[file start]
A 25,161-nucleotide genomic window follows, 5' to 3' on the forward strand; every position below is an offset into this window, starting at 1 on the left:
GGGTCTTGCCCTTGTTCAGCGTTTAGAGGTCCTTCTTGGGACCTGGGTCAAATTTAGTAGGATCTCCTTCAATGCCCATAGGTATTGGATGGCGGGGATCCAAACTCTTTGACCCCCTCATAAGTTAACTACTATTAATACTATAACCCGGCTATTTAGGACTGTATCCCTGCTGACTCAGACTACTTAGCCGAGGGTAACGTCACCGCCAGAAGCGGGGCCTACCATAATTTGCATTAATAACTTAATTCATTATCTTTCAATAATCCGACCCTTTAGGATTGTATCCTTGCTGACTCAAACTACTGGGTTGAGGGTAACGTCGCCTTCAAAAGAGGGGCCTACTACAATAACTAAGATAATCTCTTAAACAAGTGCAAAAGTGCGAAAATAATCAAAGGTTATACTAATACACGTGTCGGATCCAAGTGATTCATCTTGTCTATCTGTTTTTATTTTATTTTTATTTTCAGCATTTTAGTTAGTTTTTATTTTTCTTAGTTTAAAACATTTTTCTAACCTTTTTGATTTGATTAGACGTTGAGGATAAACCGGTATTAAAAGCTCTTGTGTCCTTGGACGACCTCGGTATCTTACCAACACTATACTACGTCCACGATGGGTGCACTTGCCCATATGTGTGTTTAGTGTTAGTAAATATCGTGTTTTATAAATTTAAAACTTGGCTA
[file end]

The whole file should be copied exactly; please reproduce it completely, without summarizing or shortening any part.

A 25,161-nucleotide genomic window follows, 5' to 3' on the forward strand; every position below is an offset into this window, starting at 1 on the left:
GGGTCTTGCCCTTGTTCAGCGTTTAGAGGTCCTTCTTGGGACCTGGGTCAAATTTAGTAGGATCTCCTTCAATGCCCATAGGTATTGGATGGCGGGGATCCAAACTCTTTGACCCCCTCATAAGTTAACTACTATTAATACTATAACCCGGCTATTTAGGACTGTATCCCTGCTGACTCAGACTACTTAGCCGAGGGTAACGTCACCGCCAGAAGCGGGGCCTACCATAATTTGCATTAATAACTTAATTCATTATCTTTCAATAATCCGACCCTTTAGGATTGTATCCTTGCTGACTCAAACTACTGGGTTGAGGGTAACGTCGCCTTCAAAAGAGGGGCCTACTACAATAACTAAGATAATCTCTTAAACAAGTGCAAAAGTGCGAAAATAATCAAAGGTTATACTAATACACGTGTCGGATCCAAGTGATTCATCTTGTCTATCTGTTTTTATTTTATTTTTATTTTCAGCATTTTAGTTAGTTTTTATTTTTCTTAGTTTAAAACATTTTTCTAACCTTTTTGATTTGATTAGACGTTGAGGATAAACCGGTATTAAAAGCTCTTGTGTCCTTGGACGACCTCGGTATCTTACCAACACTATACTACGTCCACGATGGGTGCACTTGCCCATATGTGTGTTTAGTGTTAGTAAATATCGTGTTTTATAAATTTAAAACTTGGCTA